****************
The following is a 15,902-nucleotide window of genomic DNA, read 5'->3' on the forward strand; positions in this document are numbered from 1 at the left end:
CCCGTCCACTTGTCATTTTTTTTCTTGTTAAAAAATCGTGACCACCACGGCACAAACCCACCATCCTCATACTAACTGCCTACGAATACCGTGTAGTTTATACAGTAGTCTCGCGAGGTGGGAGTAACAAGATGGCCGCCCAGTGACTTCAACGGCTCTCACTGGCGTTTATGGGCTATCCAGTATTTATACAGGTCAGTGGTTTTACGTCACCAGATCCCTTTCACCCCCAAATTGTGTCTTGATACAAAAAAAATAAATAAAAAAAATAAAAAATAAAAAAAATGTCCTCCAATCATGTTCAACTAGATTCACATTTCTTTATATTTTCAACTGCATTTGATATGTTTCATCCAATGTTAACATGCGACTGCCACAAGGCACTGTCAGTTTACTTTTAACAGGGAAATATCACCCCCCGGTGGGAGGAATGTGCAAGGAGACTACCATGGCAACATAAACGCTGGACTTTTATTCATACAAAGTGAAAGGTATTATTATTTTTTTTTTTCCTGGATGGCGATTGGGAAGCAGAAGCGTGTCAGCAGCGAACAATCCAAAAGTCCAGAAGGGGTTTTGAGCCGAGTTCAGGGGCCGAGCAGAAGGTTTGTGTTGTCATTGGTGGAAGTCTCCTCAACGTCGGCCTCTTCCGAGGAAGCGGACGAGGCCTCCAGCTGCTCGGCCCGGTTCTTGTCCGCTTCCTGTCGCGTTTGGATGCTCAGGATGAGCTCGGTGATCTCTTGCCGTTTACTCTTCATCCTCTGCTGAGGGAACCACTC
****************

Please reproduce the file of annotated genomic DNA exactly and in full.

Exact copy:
The following is a 15,902-nucleotide window of genomic DNA, read 5'->3' on the forward strand; positions in this document are numbered from 1 at the left end:
CCCGTCCACTTGTCATTTTTTTTCTTGTTAAAAAATCGTGACCACCACGGCACAAACCCACCATCCTCATACTAACTGCCTACGAATACCGTGTAGTTTATACAGTAGTCTCGCGAGGTGGGAGTAACAAGATGGCCGCCCAGTGACTTCAACGGCTCTCACTGGCGTTTATGGGCTATCCAGTATTTATACAGGTCAGTGGTTTTACGTCACCAGATCCCTTTCACCCCCAAATTGTGTCTTGATACAAAAAAAATAAATAAAAAAAATAAAAAATAAAAAAAATGTCCTCCAATCATGTTCAACTAGATTCACATTTCTTTATATTTTCAACTGCATTTGATATGTTTCATCCAATGTTAACATGCGACTGCCACAAGGCACTGTCAGTTTACTTTTAACAGGGAAATATCACCCCCCGGTGGGAGGAATGTGCAAGGAGACTACCATGGCAACATAAACGCTGGACTTTTATTCATACAAAGTGAAAGGTATTATTATTTTTTTTTTTCCTGGATGGCGATTGGGAAGCAGAAGCGTGTCAGCAGCGAACAATCCAAAAGTCCAGAAGGGGTTTTGAGCCGAGTTCAGGGGCCGAGCAGAAGGTTTGTGTTGTCATTGGTGGAAGTCTCCTCAACGTCGGCCTCTTCCGAGGAAGCGGACGAGGCCTCCAGCTGCTCGGCCCGGTTCTTGTCCGCTTCCTGTCGCGTTTGGATGCTCAGGATGAGCTCGGTGATCTCTTGCCGTTTACTCTTCATCCTCTGCTGAGGGAACCACTC